Hikma in dispute with FDA over generic drug Advair
Hikma in dispute with FDA over generic drug Advair
The dispute between the Jordan-based firm, its partner Vectura and the US FDA, delays any eventual approval of the generic version of the drug.
Hikma, which makes and markets branded and non-branded generic and injectable drugs, said it expected revenue of around $600 million and a core operating margin in the low single-digits from its generics business.
In August it had lowered its generics revenue guidance by $50 million to about $620 million citing higher pricing pressures in the industry, having slashed it to $670 million from an initial $800 million last November.
The company, which has been hit by higher price erosion levels than the rest of the industry, has been re-negotiating its contracts with suppliers and third-party vendors to cut costs to try to boost profitability.
“We expect these market conditions to persist in 2018 and are actively pursuing new commercial opportunities and focusing on the execution of our pipeline to help offset continuing price erosion across the industry,” it said in a statement. The company, which cut its full-year guidance in May to the range of $2 billion-$2.1 billion from $2.2 billion, said in August that it expected 2017 revenue to be at the lower end of the range at $2 billion.
Hikma reiterated its 2017 revenue expectations on Thursday.
Hikma’s lower guidance in May followed a decision by US regulators not to approve its generic version of GlaxoSmithKline’s blockbuster lung drug Advair, citing “major” issues with the application.
Hikma said it expected the dispute process with the FDA to be completed in the first quarter of 2018.
Saudi-backed SoftBank to ramp up tech investment
- SoftBank CEO Masayoshi Son to step up company's "unicorn hunting" investment strategy
- Saudi Arabia's PIF has contributed $45 billion to SoftBank's Vision Fund
LONDON: Japanese conglomerate SoftBank will double down on its ambitious tech investment strategy, in a move that could create opportunities for further collaboration with Saudi Arabia’s Public Investment Fund (PIF).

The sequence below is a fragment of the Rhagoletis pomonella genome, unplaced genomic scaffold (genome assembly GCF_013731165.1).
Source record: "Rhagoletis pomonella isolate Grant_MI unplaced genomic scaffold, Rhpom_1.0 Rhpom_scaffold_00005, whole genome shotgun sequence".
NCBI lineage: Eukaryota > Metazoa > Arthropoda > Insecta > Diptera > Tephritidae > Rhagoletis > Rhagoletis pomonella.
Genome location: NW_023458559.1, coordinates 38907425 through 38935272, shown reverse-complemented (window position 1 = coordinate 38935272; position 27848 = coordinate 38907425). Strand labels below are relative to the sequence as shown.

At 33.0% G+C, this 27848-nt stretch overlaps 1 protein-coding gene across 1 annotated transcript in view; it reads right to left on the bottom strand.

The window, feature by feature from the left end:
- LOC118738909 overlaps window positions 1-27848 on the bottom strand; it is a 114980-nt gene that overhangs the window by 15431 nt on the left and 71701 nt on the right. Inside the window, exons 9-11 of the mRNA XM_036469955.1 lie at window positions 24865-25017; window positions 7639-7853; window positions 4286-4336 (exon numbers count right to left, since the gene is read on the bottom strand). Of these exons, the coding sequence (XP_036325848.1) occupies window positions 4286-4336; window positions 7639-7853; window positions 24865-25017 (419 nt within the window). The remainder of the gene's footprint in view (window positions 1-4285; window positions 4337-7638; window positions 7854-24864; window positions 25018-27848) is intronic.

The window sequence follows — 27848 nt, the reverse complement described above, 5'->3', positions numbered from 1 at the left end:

SoftBank — which owns Japan’s third-largest telecoms operator — has emerged in recent years as one of the world’s largest tech investors, acquiring stakes in companies including Chinese e-commerce giant Alibaba, and UK chipmaker ARM Holdings.
It last year launched the $100 billion Vision Fund, boosted by a $45 billion investment from PIF. It attracted $93 billion in funds last year, aided by contributions from Abu Dhabi’s Mubadala Investment Company, Apple, Foxconn and others, making it the world’s largest buyout fund.
The Vision Fund has invested in disruptive firms, especially those in the technology space, including Swiss pharmaceuticals startup Roivant, office space company WeWork, and enterprise messaging service Slack.
CEO Masayoshi Son signaled that such dealmaking will become even more of a focus for SoftBank.
“I have spent 97 percent of my time on managing the telecoms business and only 3 percent on investing,” he told investors at the group’s annual meeting on Wednesday, Reuters reported.
Reversing that balance will allow SoftBank to grow faster, he said.
Son’s comments fit with a transformation underway at SoftBank from a domestic telecoms firm to “unicorn hunter” — as Son termed it — focusing on late-stage startups around the world.
Last month, SoftBank invested $2.25 billion in GM Cruise, the carmaker’s autonomous vehicle unit, complementing its shareholdings in China’s Didi Chuxing, the world’s largest ride-sharing app, as well as rivals Uber, Grab and Ola.
The Vision Fund will initially invest $900 million in GM Cruise Holdings, investing the remaining $1.35 billion when GM’s Cruise AVs are ready for commercial deployment. The investment gives the Vision Fund a 19.6 percent stake in GM Cruise.
Saudi Arabia’s PIF has been key to SoftBank’s tech investment strategy with its contribution to the Vision Fund, with the Kingdom also benefiting directly from partnerships with SoftBank.
Son said in November that SoftBank planned to invest as much as $25 billion in the Kingdom in the next three to four years, and aimed to deploy up to $15 billion in Neom, a futuristic city to be built on the Red Sea coast.
PIF and the Vision Fund in March announced a partnership to build the world’s largest solar project in Saudi Arabia, with a capacity of up to 200 gigawatts, in line with the Kingdom’s solar ambitions as set out in Vision 2030.
The agreement will establish an electricity generation company in Saudi Arabia, and will commission two solar plants with a capacity of 3GW and 4.2GW by the end of next year. It envisages localizing a significant portion of the renewable energy value chain in the Saudi economy, including research and development and the manufacturing of solar panels.
SoftBank shareholders on Wednesday approved the appointment of three executive vice presidents — SoftBank unit Sprint Corp’s former chief executive, Marcelo Claure, and former bankers Katsunori Sago and Rajeev Misra.
Bolivian-born billionaire Claure was appointed SoftBank’s chief operating officer in May, tasked with driving cooperation between the group’s portfolio companies. Former Goldman Sachs executive Sago became chief strategy officer on Wednesday and will focus on group investment. Misra runs the Vision Fund.
Son yesterday bemoaned the so-called conglomerate discount weighing on SoftBank’s shares at its investor meeting.
He said when the market value of stakes the firm holds in companies such as Alibaba Group Holding and ARM Holdings are taken into account, SoftBank’s shares should be trading above 14,000 yen ($127), rather than about 8,000 yen currently.